Joaquim Levy, Brazil's new finance minister, is an economist and banking executive widely seen as pro-market, hawkish and orthodox, earning him the nickname "Scissorhands" for his steely budgetary management.
That is just the profile that leftist President Dilma Rousseff needs as she seeks to address her deep unpopularity in the business sector and return the world's seventh-largest economy to growth.
Levy, currently the chief executive officer of Bradesco Asset Management (Bram), part of Brazil's second-largest private bank, served as treasury secretary under Rousseff's predecessor and mentor Luiz Inacio Lula da Silva, helping the union leader-turned-president establish his market credentials.
He holds a doctorate in economics from the University of Chicago and had early stints with the International Monetary Fund and European Central Bank before becoming chief economist at the ministry of planning, then joining Lula's treasury team.
He left to join Bram in 2010, taking over management and strategy to oversee investment funds.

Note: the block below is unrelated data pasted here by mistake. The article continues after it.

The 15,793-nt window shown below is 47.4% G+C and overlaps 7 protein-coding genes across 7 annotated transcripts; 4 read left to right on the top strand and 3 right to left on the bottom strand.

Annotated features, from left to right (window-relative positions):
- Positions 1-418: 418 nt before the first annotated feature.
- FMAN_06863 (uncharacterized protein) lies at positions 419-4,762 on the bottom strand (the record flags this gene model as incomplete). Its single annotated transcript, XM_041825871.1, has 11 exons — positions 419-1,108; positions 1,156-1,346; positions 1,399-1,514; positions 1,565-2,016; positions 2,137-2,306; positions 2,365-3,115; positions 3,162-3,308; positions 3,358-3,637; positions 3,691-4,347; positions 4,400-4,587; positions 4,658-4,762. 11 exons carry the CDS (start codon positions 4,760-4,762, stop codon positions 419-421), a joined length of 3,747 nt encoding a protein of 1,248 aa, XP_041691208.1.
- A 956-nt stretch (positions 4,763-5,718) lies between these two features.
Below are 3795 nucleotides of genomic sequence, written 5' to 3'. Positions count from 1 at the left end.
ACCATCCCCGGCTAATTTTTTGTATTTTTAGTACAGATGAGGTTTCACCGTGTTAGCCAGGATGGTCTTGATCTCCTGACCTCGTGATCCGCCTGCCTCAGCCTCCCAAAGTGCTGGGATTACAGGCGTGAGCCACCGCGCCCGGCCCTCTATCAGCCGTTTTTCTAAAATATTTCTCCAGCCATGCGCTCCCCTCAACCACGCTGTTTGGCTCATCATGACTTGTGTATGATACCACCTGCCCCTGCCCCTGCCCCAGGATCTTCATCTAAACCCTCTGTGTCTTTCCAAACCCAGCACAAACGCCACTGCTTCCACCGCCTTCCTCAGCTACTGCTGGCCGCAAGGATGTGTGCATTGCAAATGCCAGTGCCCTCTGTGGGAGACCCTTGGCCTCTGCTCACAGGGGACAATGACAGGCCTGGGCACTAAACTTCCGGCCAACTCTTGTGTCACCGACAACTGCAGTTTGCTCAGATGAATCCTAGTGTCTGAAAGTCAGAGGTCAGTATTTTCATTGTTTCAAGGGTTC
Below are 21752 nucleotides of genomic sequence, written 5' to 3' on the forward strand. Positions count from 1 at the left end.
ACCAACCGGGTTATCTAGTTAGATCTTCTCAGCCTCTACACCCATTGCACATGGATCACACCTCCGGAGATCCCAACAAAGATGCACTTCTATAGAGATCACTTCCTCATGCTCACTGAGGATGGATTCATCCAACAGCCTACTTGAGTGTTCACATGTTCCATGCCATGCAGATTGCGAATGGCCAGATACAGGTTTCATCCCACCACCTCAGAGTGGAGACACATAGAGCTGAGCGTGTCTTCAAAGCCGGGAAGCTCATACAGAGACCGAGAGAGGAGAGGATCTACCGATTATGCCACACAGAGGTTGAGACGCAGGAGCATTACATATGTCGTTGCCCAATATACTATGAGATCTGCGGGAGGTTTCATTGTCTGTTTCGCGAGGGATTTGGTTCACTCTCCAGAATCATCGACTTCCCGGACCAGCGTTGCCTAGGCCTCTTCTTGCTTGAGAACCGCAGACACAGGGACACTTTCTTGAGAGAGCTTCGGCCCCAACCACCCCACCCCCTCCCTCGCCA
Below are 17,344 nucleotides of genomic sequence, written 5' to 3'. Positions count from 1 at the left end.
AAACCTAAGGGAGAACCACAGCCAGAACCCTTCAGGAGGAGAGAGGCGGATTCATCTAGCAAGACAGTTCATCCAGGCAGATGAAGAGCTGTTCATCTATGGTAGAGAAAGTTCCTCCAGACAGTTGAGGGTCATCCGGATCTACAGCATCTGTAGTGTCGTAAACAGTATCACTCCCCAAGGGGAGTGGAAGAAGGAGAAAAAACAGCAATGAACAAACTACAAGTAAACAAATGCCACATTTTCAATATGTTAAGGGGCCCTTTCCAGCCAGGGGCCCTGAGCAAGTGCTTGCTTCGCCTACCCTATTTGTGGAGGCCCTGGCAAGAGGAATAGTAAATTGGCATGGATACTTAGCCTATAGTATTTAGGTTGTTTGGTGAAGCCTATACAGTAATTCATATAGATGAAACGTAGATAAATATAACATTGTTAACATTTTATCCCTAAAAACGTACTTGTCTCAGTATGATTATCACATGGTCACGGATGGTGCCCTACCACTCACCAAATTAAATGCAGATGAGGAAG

Born in 1961 in Rio de Janeiro, Levy trained as a naval engineer before earning his PhD in 1992.
He served as deputy secretary of economic policy at the finance ministry in 2000, and thereafter as chief economist at the planning ministry, as well as vice president of finance and administration at the Inter-American Development Bank.
He also served as Rio state secretary of finance, then joined Bradesco in 2010.
He came late to the race for finance minister, notably after Bradesco colleague Luiz Carlos Trabuco reportedly rejected Rousseff's advances.
But he is highly respected among economists and analysts for his work in stabilizing Brazil's economy, notably by keeping a lid on spending and modernizing debt structures.
Those efforts as treasury chief under Lula helped Brazil win investment-grade credit ratings as the economy embarked on a period of strong growth which has been absent since Rousseff took office in early 2011.
"He is a big name. He is an excellent name. I see him as austere, rigorous. This could enable us to send out a signal that the finance ministry is embarking on fiscal adjustments" to win back the confidence of a market which had all but given up on Rousseff, TAG Investments economist Andre Leite told AFP.
"He is a very respected person who usually works very well in concert with (Nelson) Barbosa," the former deputy finance minister who was nominated as minister of planning, said Leite.
"It remains to be seen if they bow to political pressures -- but this guarantees a 60-day honeymoon for President Rousseff," he added.